Big Grower January 2020 - 9

To achieve consistent lighting conditions, a control algorithm was
GLASE researchers are working to learn more about how growers can take
advantage of greenhouse lighting spectrum control.
created that can predict the total solar (natural) DLI. Based on this
information, supplemental lights and movable shades can be adjusted via
the algorithm to achieve the optimal DLI every day. This control algorithm
was developed at Cornell University and is called LASSI, for Light and
Shade System Implementation.
In addition to providing consistent, predictable year-round production,
LASSI also has been proven to reduce the energy use of a greenhouse
when compared to other supplemental light control strategies such
as threshold control (turning the lights on/off when natural light is
below/above set targets). LASSI was implemented in two commercial
greenhouses in New York serving as GLASE pilots. A baseline will be
established and the energy efficiency improvements provided by LASSI
will be demonstrated.
Spectrum Control - The question of how the solar spectrum changes
over time is important for providing the best light environment for crop
production. Light is the energy source in photosynthesis and light also
serves as an important cue for developmental responses.
GLASE researchers at the Center for Lighting Enabled Systems and
Applications (LESA) at RPI have built a Spectral Acquisition Sensor
System (SASSy) that can measure variations in the composition of the
solar spectrum over the course of the day. Once we understand how
the spectrum of sunlight changes over time, GLASE researchers will
use tunable LED fixtures developed at LESA to study the benefits of
supplemental lighting spectrum control. The SASSy unit is currently
recording data in a greenhouse at Cornell University. It is one of the first
robust spectrometer systems created for recording solar spectrum in a
greenhouse over long time periods.
and Lighting control - In high density production CEA
operations, CO2 supplementation is often used to increase biomass
Researchers, growers and manufacturers are working together to accelerate
the implementation of new energy efficient technologies
production. GLASE researchers at Cornell University are studying
lettuce, tomato and strawberry biomass responses to light levels and CO2
concentration. The findings from the CO2
existing LASSI control software to simultaneously control CO2
and supplemental lighting. The new " CO2
LASSI " will allow growers to
optimize crop production management to help reduce supplemental
lighting requirements.
Integrated Controls - Lighting is often controlled in conjunction with
other environmental factors using climate control systems. Replacing a
lighting system (e.g., replacing HPS bulbs with LED fixtures) or modifying
the lighting control strategy (e.g., DLI control vs. threshold or timer
control) will affect other production factors. For example, a semi-closed
greenhouse uses a small mechanical cooling system at certain times of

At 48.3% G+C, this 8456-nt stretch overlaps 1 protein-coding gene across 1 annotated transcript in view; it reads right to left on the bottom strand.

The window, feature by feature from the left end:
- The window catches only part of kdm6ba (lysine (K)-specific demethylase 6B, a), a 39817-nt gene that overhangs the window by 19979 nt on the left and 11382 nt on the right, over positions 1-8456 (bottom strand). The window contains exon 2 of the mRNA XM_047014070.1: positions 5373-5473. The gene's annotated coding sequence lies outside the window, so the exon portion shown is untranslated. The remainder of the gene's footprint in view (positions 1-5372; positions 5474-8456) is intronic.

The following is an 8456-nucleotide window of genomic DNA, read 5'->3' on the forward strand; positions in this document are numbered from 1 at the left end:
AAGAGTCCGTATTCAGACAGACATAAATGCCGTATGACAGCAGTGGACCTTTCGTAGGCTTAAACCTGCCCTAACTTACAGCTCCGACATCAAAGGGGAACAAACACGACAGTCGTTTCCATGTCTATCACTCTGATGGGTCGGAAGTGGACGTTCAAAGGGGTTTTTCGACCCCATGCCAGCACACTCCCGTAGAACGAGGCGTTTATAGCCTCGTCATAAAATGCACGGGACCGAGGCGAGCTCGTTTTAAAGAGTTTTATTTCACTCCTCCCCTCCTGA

the year to remove latent heat, thereby reducing ventilation and waste of
supplemental CO2
To determine the impacts of new energy efficient technologies,
GLASE researchers are improving existing energy modeling software to
accommodate the use of integrated climate management strategies. The
new software will allow CEA growers to simulate complicated heating,
ventilation, and air conditioning (HVAC) systems that can account for the
impacts of heat load differences between LED and HPS lighting systems
and the use of integrated CO2
enrichment systems.
The Spectral Acquisition Sensor System (SASSy) measures the variations in the
composition of the solar spectrum over the course a a day.
efficiency. Following are some of the new technologies being developed
at GLASE to improve lighting management and climate control in CEA
Supplemental Lighting System Control - More than any other
environmental variable, the total sum of light received by the plants
in a 24-hour period determines the rate that the plants grow and thus
the amount of product available for sale. The total amount of incident
light is measured as the daily light integral (DLI), the number of
photosynthetically active photons reaching the plant per day. Due to
weather variability, growers often experience decreased crop production
in the winter due to low natural lighting conditions, whereas produce
damage can be experienced during the summer due to excess light.
To help facilitate technology implementation, GLASE has developed an
outreach program to support technology manufacturers and CEA growers
by providing scientific based information and industry insights with the
goal of getting new technologies quickly to the market.
The outreach program is designed to bridge the gap between academia
and industry, in this way keeping growers and manufacturers informed
about the latest technologies through a series of webinars featuring
new scientific and technological innovations and best practices in
the CEA industry. In addition to the opportunity to work with other
GLASE members to develop new opportunities for all, GLASE members
participate in the consortium Industrial Advisory Board meetings, which
are held on a quarterly basis.
To find out more about the consortium activities and how to get involved
please visit
Erico Mattos is executive director of GLASE. He can be reached at em796@
JANUARY 2020 9
trials will be integrated into the

Big Grower January 2020

Table of Contents for the Digital Edition of Big Grower January 2020

Big Grower January 2020 - 1
Big Grower January 2020 - 2
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